Allbirds has launched a brand new program that gives gently worn shoes a second home. The brand has started the ReRun integrated resale platform as part of its goal to halve its production carbon emissions. The platform has been launched in collaboration with Trove, which will be handling the refurbishing and white label service of the pieces before the re-selling.
If you have an old pair of Allbird trainers lying around, you can bring them into the store and exchange them for a $20 USD credit at the Los Angeles, Chicago and New York City locations. The sneakers will be cleaned and cared for by Trove before being brought back looking as good as new, ready to find a new home. The secondhand shoes can be purchased at a discount price at around two-thirds of the original price tag.
“Since its founding, Allbirds has been a global leader in end-to-end sustainability that is raising the bar for the entire retail industry,” said Andy Ruben, CEO of Trove. “The company has set a goal of doubling the lifetime of its footwear products and we could not be prouder to partner with Allbirds to power ReRun as the company moves another step forward toward fully circular operations.”
While for now the program only takes in shoes, the brand is considering expanding to other categories in the future, given that it is first and foremost a footwear brand, and have only recently started expanding into lifestyle.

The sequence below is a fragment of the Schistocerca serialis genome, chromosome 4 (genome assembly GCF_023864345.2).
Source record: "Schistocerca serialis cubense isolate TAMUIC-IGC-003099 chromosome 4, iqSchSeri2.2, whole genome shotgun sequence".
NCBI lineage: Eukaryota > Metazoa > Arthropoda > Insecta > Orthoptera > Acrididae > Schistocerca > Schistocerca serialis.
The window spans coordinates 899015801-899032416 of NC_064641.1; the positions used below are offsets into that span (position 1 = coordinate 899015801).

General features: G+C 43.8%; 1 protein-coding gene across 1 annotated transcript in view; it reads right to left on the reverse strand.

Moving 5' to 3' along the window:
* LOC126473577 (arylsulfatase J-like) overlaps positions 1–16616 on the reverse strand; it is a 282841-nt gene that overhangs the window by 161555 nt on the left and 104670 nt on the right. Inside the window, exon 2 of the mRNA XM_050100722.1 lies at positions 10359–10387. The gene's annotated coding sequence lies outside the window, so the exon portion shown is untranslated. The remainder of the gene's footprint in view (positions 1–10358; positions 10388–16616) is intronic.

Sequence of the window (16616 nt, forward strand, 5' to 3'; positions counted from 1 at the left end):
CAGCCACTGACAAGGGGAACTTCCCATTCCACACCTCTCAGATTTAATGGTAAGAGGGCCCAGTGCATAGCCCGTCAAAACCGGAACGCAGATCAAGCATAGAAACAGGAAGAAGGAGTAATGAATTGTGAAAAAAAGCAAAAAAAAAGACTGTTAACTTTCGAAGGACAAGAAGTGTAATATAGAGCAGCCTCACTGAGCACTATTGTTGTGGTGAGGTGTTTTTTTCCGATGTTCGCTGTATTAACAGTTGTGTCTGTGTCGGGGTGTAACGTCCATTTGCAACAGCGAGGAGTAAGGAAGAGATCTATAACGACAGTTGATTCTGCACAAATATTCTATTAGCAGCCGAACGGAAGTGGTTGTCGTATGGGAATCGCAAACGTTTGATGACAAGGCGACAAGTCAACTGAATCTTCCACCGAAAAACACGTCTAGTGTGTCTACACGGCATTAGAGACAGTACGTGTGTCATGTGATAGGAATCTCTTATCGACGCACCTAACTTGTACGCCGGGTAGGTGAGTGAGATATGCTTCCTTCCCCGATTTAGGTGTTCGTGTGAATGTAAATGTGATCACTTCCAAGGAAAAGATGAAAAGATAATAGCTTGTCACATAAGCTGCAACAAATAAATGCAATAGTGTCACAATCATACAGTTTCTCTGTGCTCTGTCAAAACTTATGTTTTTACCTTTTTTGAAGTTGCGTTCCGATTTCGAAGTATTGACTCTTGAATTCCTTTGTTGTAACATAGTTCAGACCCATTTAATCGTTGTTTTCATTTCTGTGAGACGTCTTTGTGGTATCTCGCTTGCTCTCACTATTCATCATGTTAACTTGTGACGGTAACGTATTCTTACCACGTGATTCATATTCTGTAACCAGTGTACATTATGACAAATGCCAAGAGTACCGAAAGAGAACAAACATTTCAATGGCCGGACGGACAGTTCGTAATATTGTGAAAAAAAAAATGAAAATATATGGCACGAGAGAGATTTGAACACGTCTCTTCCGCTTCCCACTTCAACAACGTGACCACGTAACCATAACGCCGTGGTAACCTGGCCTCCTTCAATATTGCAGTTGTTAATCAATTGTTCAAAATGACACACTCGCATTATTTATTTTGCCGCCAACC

The new program joins forces with the Allbirds’ Flight Plan, a series of sustainability commitments, among which is halving the brand’s per-product carbon footprint by 2025 and cutting it down to close to zero by the end of 2030. This new partnership with Trove allows Allbirds to prolong the life of its products, which is an essential element within the brand’s sustainability strategy. The brand has already become a 100% carbon neutral business through the use of third-party verified carbon offsets.
The custom of using and buying secondhand clothing has been steadily rising over the past couple of years, but for many people, the idea of buying a pair of shoes secondhand is still a hard concept to wrap their heads around. To tackle this issue, Allbird’s has set strict condition guidelines for those returning their shoes to adhere to, which should help reassure consumers with their concerns. The specifications will include a more than ten-point long inspection guide, along with spot-cleaning the returned shoes and in-store authentication.
But even these measures can’t guarantee that people will take part in the program. For the guaranteed longevity of the system, it’s necessary that customers participate in the pilot.
“What is the point of a resale programme if customers don’t buy into it? Our approach is to start small and keep expanding to more retail stores and eventually collecting shoes through e-commerce,” explains Kajimura, to Vogue Business.